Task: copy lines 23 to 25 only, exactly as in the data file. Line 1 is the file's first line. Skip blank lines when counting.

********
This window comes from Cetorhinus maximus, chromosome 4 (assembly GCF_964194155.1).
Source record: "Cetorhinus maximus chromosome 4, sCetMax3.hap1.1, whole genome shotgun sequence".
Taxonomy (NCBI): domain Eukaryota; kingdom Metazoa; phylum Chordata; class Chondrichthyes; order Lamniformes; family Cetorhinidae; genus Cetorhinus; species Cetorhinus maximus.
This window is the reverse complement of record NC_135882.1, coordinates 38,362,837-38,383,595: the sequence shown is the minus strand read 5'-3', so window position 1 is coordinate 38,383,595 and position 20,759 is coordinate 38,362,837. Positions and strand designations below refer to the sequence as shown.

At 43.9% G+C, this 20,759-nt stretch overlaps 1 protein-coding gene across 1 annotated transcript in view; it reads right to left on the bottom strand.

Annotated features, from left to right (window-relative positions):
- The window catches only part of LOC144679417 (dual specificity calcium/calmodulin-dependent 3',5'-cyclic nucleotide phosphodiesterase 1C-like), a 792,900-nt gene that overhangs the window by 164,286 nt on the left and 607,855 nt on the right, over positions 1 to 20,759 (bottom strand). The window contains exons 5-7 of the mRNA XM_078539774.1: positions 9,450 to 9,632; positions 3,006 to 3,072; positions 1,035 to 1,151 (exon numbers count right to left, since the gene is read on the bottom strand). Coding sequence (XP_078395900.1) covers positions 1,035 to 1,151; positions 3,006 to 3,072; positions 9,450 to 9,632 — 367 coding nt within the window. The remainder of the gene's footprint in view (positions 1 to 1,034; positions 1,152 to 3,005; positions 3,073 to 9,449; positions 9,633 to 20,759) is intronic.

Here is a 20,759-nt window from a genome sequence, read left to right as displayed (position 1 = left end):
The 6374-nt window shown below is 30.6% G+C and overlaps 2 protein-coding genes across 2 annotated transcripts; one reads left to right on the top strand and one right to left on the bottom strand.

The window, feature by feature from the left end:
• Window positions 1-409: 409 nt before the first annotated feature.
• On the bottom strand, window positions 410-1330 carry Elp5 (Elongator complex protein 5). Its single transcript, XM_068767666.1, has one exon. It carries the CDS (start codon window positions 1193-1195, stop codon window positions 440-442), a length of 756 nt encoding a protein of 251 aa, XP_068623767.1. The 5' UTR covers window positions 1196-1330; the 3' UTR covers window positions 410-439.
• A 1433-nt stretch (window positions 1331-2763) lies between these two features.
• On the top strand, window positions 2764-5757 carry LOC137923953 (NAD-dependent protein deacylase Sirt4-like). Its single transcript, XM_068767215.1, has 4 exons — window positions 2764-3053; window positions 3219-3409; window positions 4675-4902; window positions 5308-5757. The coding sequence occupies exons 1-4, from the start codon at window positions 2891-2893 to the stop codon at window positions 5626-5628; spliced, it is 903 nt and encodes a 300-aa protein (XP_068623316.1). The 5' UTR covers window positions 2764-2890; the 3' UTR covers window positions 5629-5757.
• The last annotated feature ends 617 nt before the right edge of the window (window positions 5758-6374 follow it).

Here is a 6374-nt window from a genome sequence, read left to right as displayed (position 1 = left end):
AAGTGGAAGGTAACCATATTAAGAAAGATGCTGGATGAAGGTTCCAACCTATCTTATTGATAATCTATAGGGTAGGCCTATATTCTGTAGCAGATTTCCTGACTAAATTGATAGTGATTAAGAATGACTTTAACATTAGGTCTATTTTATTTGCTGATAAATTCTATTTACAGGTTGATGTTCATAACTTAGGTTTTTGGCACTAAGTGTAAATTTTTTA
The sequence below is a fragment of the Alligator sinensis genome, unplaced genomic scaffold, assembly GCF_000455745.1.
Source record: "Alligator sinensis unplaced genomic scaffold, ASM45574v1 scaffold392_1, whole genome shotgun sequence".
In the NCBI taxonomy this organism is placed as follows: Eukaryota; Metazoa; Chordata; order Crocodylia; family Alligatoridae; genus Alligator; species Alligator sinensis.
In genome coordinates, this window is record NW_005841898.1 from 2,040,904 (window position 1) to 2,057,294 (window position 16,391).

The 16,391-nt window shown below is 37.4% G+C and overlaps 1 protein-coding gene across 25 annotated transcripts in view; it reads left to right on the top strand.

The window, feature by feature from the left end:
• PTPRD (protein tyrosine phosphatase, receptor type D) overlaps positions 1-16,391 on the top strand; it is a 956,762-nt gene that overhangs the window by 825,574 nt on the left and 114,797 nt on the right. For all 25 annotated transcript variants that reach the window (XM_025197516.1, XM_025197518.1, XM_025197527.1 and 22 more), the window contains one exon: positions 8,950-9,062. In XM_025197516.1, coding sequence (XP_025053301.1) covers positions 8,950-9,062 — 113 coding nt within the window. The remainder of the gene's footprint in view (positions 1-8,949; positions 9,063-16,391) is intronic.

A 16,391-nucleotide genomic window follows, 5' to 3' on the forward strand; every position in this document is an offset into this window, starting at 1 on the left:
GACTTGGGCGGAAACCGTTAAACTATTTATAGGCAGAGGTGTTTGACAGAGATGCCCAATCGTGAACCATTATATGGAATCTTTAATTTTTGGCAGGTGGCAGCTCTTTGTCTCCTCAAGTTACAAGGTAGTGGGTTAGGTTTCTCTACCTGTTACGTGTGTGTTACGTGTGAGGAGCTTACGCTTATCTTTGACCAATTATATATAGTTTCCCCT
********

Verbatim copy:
The window, feature by feature from the left end:
• PTPRD (protein tyrosine phosphatase, receptor type D) overlaps positions 1-16,391 on the top strand; it is a 956,762-nt gene that overhangs the window by 825,574 nt on the left and 114,797 nt on the right. For all 25 annotated transcript variants that reach the window (XM_025197516.1, XM_025197518.1, XM_025197527.1 and 22 more), the window contains one exon: positions 8,950-9,062. In XM_025197516.1, coding sequence (XP_025053301.1) covers positions 8,950-9,062 — 113 coding nt within the window. The remainder of the gene's footprint in view (positions 1-8,949; positions 9,063-16,391) is intronic.

A 16,391-nucleotide genomic window follows, 5' to 3' on the forward strand; every position in this document is an offset into this window, starting at 1 on the left: